Seoul stands to lose by reconciling with Tokyo

Northeast Asia is undergoing remarkable changes. Under Prime Minister Yoon Sukyeol, the Republic of Korea has been trying to improve ROK-Japan relations by turning a blind eye to history, especially Japan's militarist past and the atrocities the Imperial Japanese Army committed in Korea and other parts of the Asia-Pacific region including China. And the United States, Japan and the ROK are aggressively strengthening their strategic ties.

But by doing so, the US-Japan-ROK alliance risks triggering confrontations in Northeast Asia.

More important, by trying to establish friendly relations with Japan and mostly depending on the US to boost its economy, by reducing trade and other relations with China, the ROK could end up on the opposite side of the global economic trend. ROK-Japan relations have always been the weakest link in the US-Japan-ROK alliance, with Seoul-Tokyo ties hitting rock bottom during the term of Moon Jae-in as ROK president, with open spats over history and territory.

But Seoul's attitude toward Tokyo has changed since Yoon became ROK president. On March 1, the 104th anniversary of the 1919 Independence Movement of Korea, a movement that called for complete independence from imperial Japanese rule, Yoon unabashedly claimed that Japan has changed from an "aggressor" to a "partner".

Under the Yoon administration's scheme, the Foundation for Victims of Forced Mobilization funded by ROK enterprises, paid compensation to some of the Korean people who were enslaved by Japanese companies before and during World War II. This allowed the Japanese companies to wash their hands of the crime of wartime forced labor.

The ROK's unilateral concession has paved the way for the improvement of ROK-Japan relations. And Japanese Prime Minister Fumio Kishida's visit to Seoul earlier this month came less than two months after Yoon Suk-yeol paid a visit to Tokyo, marking the resumption of "shuttle diplomacy" between the two neighbors after a 12-year suspension caused by their differences over Japan's occupation of Korea and war crimes.

That in turn bolstered the US-Japan-ROK alliance, and from now on, the ROK will share more information with Japan on the Democratic People's Republic of Korea's missile launch and other nuclear programs. Also, the US, Japan and the ROK are working to strengthen their trilateral security mechanism through frequent bilateral and trilateral meetings.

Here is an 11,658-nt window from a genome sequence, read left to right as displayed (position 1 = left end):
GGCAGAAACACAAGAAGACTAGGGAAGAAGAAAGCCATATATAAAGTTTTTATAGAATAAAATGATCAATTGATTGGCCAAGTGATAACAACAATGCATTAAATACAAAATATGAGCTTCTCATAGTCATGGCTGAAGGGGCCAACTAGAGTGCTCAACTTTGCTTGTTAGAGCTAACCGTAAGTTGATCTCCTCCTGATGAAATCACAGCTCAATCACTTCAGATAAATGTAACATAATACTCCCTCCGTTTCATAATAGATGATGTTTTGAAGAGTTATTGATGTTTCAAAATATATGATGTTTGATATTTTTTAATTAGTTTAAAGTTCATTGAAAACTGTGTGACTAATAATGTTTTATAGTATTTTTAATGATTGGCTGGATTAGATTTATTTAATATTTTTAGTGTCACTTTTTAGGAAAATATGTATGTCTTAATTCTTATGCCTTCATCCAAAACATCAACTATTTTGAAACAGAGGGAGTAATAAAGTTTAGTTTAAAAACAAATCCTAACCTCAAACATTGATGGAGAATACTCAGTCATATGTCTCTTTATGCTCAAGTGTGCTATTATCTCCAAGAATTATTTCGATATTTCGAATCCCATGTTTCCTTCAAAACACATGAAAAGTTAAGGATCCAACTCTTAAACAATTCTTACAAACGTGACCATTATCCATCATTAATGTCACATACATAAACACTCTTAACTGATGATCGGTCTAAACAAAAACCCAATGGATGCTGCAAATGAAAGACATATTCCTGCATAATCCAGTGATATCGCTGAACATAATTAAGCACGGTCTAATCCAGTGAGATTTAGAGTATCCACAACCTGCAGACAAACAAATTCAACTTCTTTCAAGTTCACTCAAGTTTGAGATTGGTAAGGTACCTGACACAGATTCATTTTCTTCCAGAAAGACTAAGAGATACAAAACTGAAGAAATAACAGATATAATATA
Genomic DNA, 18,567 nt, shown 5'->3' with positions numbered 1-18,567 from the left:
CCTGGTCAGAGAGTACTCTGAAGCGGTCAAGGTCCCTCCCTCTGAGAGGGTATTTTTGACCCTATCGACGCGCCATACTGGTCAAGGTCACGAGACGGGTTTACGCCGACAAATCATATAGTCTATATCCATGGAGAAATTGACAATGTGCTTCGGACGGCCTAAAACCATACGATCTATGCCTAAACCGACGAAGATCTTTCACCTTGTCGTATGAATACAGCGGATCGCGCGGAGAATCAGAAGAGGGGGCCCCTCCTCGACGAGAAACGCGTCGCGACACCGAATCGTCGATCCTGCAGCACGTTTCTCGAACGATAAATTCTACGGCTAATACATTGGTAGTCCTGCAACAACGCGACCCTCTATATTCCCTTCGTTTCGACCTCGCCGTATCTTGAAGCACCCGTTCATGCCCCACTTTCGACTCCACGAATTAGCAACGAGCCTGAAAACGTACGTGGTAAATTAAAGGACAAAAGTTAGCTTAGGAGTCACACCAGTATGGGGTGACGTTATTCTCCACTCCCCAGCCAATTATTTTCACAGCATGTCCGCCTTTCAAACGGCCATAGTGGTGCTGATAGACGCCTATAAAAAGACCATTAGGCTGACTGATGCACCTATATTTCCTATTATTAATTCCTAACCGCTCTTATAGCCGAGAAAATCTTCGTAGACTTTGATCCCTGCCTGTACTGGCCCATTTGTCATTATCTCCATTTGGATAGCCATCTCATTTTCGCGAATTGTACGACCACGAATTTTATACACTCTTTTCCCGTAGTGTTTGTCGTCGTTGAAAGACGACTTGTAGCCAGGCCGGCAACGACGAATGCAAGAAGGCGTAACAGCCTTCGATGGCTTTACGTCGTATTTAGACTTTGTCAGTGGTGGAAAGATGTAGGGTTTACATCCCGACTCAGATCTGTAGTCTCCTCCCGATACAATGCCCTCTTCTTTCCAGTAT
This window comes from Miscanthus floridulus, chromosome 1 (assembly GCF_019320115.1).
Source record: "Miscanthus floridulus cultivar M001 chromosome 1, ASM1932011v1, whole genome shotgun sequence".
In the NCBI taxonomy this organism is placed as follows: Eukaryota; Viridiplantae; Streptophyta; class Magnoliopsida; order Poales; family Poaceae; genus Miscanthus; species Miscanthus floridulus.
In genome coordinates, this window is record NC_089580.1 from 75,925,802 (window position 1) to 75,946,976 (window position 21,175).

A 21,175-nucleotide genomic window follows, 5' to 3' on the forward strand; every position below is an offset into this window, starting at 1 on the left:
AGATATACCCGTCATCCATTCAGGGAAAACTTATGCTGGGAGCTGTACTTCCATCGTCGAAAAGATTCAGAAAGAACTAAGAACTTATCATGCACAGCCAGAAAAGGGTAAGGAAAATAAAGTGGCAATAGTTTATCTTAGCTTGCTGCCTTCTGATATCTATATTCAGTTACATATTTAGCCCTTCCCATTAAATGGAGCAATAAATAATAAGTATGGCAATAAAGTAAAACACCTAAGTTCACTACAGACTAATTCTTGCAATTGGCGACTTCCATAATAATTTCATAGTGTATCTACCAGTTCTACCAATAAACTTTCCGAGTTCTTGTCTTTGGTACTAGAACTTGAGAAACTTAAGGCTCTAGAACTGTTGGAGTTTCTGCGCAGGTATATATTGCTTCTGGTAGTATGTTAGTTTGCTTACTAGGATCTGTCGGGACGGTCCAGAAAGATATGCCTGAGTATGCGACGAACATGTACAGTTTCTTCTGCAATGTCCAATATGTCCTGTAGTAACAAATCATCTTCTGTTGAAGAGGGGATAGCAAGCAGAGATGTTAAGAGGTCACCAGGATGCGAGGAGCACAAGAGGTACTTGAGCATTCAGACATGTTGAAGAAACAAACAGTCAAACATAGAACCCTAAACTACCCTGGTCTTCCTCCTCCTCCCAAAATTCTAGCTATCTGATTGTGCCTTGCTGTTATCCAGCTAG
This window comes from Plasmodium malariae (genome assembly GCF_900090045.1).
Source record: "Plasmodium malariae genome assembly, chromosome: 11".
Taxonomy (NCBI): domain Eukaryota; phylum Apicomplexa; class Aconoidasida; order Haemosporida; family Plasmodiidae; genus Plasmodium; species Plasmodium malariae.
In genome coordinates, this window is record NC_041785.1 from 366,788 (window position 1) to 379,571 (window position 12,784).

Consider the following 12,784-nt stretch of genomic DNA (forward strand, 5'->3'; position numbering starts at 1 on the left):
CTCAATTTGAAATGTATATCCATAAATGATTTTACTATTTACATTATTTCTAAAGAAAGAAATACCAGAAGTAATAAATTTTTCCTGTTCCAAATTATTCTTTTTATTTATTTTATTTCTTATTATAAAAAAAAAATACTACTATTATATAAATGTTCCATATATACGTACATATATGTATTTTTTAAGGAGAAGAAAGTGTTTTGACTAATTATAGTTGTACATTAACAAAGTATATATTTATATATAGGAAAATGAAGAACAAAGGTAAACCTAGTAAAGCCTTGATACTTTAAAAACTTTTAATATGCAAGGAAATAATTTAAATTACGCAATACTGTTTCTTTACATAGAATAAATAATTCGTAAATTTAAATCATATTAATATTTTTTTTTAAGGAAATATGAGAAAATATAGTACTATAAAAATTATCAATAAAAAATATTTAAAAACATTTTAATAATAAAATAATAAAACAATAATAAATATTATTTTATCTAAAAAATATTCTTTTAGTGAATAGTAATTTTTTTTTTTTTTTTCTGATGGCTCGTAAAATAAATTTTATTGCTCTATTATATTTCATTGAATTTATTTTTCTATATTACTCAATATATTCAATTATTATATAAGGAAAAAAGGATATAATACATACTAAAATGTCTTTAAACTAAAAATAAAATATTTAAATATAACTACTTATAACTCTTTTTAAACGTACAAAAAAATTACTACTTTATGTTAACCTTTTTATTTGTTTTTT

While Seoul is trying to consolidate its security alliance with Washington, Yoon has been emphasizing that the ROK-US alliance is an alliance of value, aimed at safeguarding the universal values of freedom and democracy. During his visit to the US in April, Yoon even said that "the alliance was forged in blood as a result of our fight for freedom".

Besides, the US and ROK leaders issued the Washington Declaration in April, saying they are committed to strengthening their security alliance.

As for China-ROK relations, the Yoon government has challenged China's core interests and joined the US-led anti-China club by abandoning its years-long balanced diplomacy. The Yoon administration, it appears, prefers dancing to the US' tune to promote the so-called value-oriented diplomacy and counter China, rather than doing what is best for his country and its people. The ROK seems to rely on the US for both security and economic development, instead of adhering to its earlier policy of relying on the US for security and China for trade and economic growth.

However, the ROK-Japan unprincipled reconciliation may not last long, and decoupling with China will harm the ROK's national interests. The sooner Yoon realizes this, the better for the ROK. He should also realize that the Seoul-Tokyo reconciliation is not in the best interest of the ROK, as the thousands of people protesting against the ROK's move have been saying.

Some Japanese conservative forces claim that Japan's annexation of Korea was legal based on the Japan-Korea Treaty of 1910, while the Japanese government has been insisting that all its colonial era issues from 1910 to 1945 had been settled through the 1965 Treaty on Basic Relations between Japan and the ROK, which led to the establishment of diplomatic ties between the two sides.

The treaty included an agreement in which Japan provided loans to the ROK, which in Japan's views covered the compensation for wartime forced labor.

Moreover, the Kishida administration aims to build Japan into a global military power with the help of the US, and Japan's attitude toward the ROK has always been condescending. So if the US-Japan-ROK alliance triggers a confrontation in Northeast Asia, the ROK would perhaps suffer the most as the spearhead of the trilateral alliance.

Given the interdependence of the Chinese and ROK economies, the latter may suffer huge economic losses by following the US' diktat and decoupling with China, not least because China is its biggest trading partner. This could be the tragic reality for the ROK also because the Joe Biden administration has enacted the CHIPS and Science Act and the Inflation Reduction Act to "reshore" cutting-edge technologies and manufacturing in order to maintain the US' competitive advantage, rather than helping its allies — and also because the US does not want to lose the Chinese market, despite its "contain-China" strategy.

The author is an associate professor at the School of International Studies, Nanjing University.

The views don't necessarily reflect those of China Daily.